NOTTAWASAGA VALLEY CONSERVATION AUTHORITY
UTOPIA – In late April, the World Wildlife Fund-Canada (WWF-Canada) awarded the Nottawasaga Valley Conservation Authority (NVCA) with $25,000 to support water quality and habitat restoration projects.
NVCA’s Healthy Waters Program is one of 11 projects across Canada to receive funding from the Loblaw Water Fund, which is managed by WWF-Canada. These projects look to improve freshwater ecosystem health across the country.
Locally, the Healthy Waters Program will engage more than 200 volunteers in restoring streamside forests and wetland habitat in the Nottawasaga Valley Watershed. This will include planting 20,000 native trees and shrubs.
Funding for On-the-Ground Projects
With the grant from WWF-Canada, NVCA will make funds available for on-the-ground projects to improve water quality and restore aquatic and wildlife habitat. Landowners, volunteer groups, and farmers are encouraged to apply.
“Ninety-six per cent of the Nottawasaga Valley watershed is privately owned,” explains Shannon Stephens, NVCA’s Healthy Waters Program Coordinator. “It’s only with the support and environmental stewardship of private landowners and volunteers that we can meet our water quality targets and restore fish and wildlife habitat.”
The available funds will cover 30-100 per cent of the cost of stewardship projects, to a maximum of $10,000 depending on project type. Eligible water quality projects include:
- tree planting
- clean water diversion from livestock yards
- livestock exclusion fencing from streams and wetlands
- planting streamside buffers between cropland and streams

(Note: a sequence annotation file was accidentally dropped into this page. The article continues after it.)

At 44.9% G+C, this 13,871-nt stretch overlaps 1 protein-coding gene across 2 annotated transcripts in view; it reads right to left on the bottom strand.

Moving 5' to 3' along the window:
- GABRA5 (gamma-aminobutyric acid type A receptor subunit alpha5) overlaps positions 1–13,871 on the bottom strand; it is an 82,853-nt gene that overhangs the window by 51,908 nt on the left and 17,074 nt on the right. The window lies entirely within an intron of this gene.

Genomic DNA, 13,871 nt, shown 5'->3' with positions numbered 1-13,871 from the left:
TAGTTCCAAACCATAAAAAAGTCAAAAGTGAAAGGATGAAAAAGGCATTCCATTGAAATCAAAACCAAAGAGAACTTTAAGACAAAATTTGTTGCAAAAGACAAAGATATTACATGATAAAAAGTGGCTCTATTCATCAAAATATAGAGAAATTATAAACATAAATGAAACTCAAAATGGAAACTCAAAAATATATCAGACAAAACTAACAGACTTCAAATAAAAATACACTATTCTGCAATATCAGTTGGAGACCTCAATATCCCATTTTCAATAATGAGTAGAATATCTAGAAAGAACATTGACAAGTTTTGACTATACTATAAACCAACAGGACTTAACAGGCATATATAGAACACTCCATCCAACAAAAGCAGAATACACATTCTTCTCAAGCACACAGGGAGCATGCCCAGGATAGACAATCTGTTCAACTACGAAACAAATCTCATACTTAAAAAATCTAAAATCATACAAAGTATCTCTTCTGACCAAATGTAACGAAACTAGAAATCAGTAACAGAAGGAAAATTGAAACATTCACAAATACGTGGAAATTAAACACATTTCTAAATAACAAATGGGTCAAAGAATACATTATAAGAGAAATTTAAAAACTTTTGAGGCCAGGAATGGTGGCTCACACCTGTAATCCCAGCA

- retrofitting farm tiles with controlled drainage boxes
- well decommissioning
- nutrient management planning
- habitat restoration: wetlands, forests, etc.
These projects, along with other initiatives, will help the Healthy Waters Program meet its 2020 goals of restoring 21.5 hectares of streamside and wetland forest; reducing phosphorous runoff to our lakes and rivers (which contributes to potentially toxic algae blooms that harm wildlife and limit recreational activities); and installing on-farm improvements like livestock restriction fencing and manure storage.
“Restoring ecosystems is expensive, but it’s an investment that pays dividends into the future,” adds Ms. Stephens. “We are grateful for the funding support of WWF-Canada and the Loblaw Water Fund. With this grant, generous donations from individuals and companies, and the support of government at all levels, we can make further strides towards clean and healthy waters and habitats.”
For more information on applying for funding or volunteering with the Healthy Waters Program, visit www.nvca.on.ca or contact NVCA at 705-424-1479.